Connect with us

Hi, what are you looking for?

News

Siegelman released from prison, returns home for house arrest

By Chip Brownlee
Alabama Political Reporter

After serving a six-year prison sentence, former Alabama Gov. Don Siegelman is back home in Alabama after being released from a Federal prison in Louisiana Wednesday morning.

The former governor arrived at Birmingham-Shuttlesworth International Airport in the afternoon, where he was greeted by family, friends and supporters. He left the prison in Oakdale, Louisiana, earlier in the day.

“We are overjoyed at the thought that we will have him back with us again,” his attorney Gregory B. Craig said in a statement. “At a time of such unrest and uncertainty, the world will be a better place with Don Siegelman back in it.”

Siegelman, who was the last Democratic governor of the State, had been serving a prison sentence for bribery and obstruction of justice.

A Federal Court found him guilty of trading government favors for campaign donations.

Prosecutors said Siegelman accepted a $500,000 donation from Richard Scrushy, the founder of HealthSouth, for a seat on the State’s hospital regulatory board.

Advertisement. Scroll to continue reading.

The donation was to Siegelman’s campaign for a State lottery to fund education in the State.

He was also found guilty of several other charges, including charges that he tried to hide money he received from a lobbyist.

During his original trial, Siegelman was indicted on 33 felony counts but was acquitted on 25 of them.  A 2009 appeal resulted in two of the seven guilty charges being struck down and his sentence being reduced.

Siegelman, who is now 70, remains in Federal custody and will finish out his sentence on house arrest. While he remains in felony custody, he won’t be able to speak to the media and must report to a Federal probation office, according to one of his longtime aides Chip Hill.

Throughout both of his Federal trials, Siegelman maintained his innocence and essentially said his prosecution was a political witch hunt. Allegations arose that his prosecution was at the insistence of Justice Department officials appointed by former President George Bush. The allegations even resulted in an investigation by the US House, but nothing ever came of it.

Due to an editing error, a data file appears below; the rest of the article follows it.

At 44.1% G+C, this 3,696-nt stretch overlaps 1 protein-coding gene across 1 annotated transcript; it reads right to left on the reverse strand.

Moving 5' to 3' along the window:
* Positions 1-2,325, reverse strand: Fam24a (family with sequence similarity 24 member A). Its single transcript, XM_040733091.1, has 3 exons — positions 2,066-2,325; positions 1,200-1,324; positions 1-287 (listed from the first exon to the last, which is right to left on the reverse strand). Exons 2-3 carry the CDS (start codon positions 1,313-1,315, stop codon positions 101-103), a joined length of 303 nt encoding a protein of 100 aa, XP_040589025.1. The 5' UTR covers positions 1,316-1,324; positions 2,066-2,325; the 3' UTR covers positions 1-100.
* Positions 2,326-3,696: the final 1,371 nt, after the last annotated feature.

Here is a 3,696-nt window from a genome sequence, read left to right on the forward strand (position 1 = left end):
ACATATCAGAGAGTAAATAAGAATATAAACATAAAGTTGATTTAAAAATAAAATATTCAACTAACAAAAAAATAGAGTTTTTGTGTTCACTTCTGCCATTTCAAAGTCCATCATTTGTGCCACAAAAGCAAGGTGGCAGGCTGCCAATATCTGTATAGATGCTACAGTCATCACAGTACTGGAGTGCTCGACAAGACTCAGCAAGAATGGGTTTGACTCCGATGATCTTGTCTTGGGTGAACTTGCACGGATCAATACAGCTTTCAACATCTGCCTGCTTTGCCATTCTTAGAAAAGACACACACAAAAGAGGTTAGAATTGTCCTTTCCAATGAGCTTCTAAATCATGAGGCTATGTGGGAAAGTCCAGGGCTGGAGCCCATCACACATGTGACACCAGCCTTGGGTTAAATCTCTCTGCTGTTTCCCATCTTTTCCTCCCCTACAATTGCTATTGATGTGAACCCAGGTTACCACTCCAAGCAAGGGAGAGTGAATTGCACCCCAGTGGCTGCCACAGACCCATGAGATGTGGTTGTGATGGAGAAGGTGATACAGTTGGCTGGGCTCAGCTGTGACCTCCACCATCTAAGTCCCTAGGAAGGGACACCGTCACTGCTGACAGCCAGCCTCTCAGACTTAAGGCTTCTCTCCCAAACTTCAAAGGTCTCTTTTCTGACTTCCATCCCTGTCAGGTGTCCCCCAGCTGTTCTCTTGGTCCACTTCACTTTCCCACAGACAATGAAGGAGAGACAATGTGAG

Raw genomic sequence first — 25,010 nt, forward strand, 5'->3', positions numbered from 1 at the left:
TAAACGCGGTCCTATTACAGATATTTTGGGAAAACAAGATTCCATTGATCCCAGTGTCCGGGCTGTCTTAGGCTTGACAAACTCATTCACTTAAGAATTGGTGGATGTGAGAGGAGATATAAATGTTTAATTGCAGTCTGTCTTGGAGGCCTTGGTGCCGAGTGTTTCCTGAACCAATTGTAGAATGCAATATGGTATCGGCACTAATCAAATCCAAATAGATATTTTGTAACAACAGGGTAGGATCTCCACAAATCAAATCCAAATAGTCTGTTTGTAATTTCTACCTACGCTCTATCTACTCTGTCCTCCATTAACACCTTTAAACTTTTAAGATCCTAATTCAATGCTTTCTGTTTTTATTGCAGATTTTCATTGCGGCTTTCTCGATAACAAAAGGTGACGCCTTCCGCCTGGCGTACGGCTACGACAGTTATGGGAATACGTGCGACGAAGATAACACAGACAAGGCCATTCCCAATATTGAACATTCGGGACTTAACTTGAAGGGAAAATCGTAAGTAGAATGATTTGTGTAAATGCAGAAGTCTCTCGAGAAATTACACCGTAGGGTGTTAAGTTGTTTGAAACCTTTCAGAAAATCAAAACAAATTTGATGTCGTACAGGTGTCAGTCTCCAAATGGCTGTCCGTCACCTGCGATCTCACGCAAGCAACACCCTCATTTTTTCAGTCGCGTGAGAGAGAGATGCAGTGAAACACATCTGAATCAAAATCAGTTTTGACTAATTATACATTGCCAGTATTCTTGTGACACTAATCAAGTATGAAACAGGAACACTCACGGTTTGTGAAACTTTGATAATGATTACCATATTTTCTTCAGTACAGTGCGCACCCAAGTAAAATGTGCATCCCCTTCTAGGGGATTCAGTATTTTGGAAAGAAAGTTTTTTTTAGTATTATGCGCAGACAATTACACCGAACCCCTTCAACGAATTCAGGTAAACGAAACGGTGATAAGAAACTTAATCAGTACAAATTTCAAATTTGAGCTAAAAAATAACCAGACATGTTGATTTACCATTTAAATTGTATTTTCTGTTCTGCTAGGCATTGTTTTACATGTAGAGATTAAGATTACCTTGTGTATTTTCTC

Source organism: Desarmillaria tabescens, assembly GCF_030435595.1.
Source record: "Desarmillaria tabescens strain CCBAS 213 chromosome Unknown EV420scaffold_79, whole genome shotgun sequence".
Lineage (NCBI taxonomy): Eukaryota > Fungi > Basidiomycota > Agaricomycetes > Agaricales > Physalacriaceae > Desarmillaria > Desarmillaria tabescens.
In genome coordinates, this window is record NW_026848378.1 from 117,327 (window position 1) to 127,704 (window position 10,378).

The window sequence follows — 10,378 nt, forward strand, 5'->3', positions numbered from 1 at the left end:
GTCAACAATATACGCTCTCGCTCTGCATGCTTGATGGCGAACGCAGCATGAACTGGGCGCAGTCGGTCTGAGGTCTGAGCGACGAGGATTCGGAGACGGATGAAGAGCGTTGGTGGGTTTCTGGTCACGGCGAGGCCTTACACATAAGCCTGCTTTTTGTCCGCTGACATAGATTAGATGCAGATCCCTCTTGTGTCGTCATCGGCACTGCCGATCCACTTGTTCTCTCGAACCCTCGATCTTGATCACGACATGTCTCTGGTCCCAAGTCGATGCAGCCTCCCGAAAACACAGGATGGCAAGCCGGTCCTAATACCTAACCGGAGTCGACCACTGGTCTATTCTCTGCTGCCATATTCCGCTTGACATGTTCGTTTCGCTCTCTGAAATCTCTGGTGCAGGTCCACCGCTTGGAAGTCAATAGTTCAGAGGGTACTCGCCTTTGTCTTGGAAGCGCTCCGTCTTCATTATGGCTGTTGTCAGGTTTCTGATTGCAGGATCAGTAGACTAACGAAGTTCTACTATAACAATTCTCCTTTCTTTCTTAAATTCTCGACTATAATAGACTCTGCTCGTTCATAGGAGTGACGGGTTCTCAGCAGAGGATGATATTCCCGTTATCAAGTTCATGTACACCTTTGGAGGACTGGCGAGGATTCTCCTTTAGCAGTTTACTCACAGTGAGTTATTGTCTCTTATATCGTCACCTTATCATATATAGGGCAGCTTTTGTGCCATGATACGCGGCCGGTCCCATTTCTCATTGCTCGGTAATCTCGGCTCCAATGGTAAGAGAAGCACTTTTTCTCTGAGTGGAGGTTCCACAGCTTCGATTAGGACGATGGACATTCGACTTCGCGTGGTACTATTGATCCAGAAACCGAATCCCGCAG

“The victims of his unjust prosecution were not only the former Governor and his family but the millions of Alabamians who stood to benefit from his initiatives, including his work to increase education funding, recruit industry to the state, and reform the state’s regressive tax structure,” said US Rep. Terri Sewell, D-Alabama. “I want to welcome Governor Siegleman back home. I pray God’s blessings on him and his family.”

Last month, Siegelman appealed to former President Barack Obama for clemency, but his administration denied the request on the final day.

Advertisement. Scroll to continue reading.

“While I am disappointed that our efforts did not lead to a presidential pardon, I believe that the faith and heart of the man have not been deterred by his unjust prosecution and imprisonment, and I know that his passion and commitment to public service is still needed in our state,” Sewell said Wednesday.

The former governor was not just the governor, he was a powerful political figure in the State for years, having served as secretary of state, attorney general, lieutenant governor and then governor from 1999–2003.

Siegelman will remain on restrictive probation for about six months, according to his aide.

Chip Brownlee
Written By

Chip Brownlee is a former political reporter, online content manager and webmaster at the Alabama Political Reporter. He is now a reporter at The Trace, a non-profit newsroom covering guns in America.

52 Comments

You must be logged in to post a comment Login

Leave a Reply

DIG DEEPER

Congress

The bill now heads to the U.S. Senate, where it needs the support of at least 10 Republicans.

Congress

Sewell said Congress will implement a national COVID-19 strategy to vaccinate Americans and rebuild the economy.

Congress

Trump has not admitted to any responsibility in the attack on the U.S. Capitol last week.

News

The U.S. Senate is not likely to take the impeachment matter up until after President-elect Joe Biden takes office.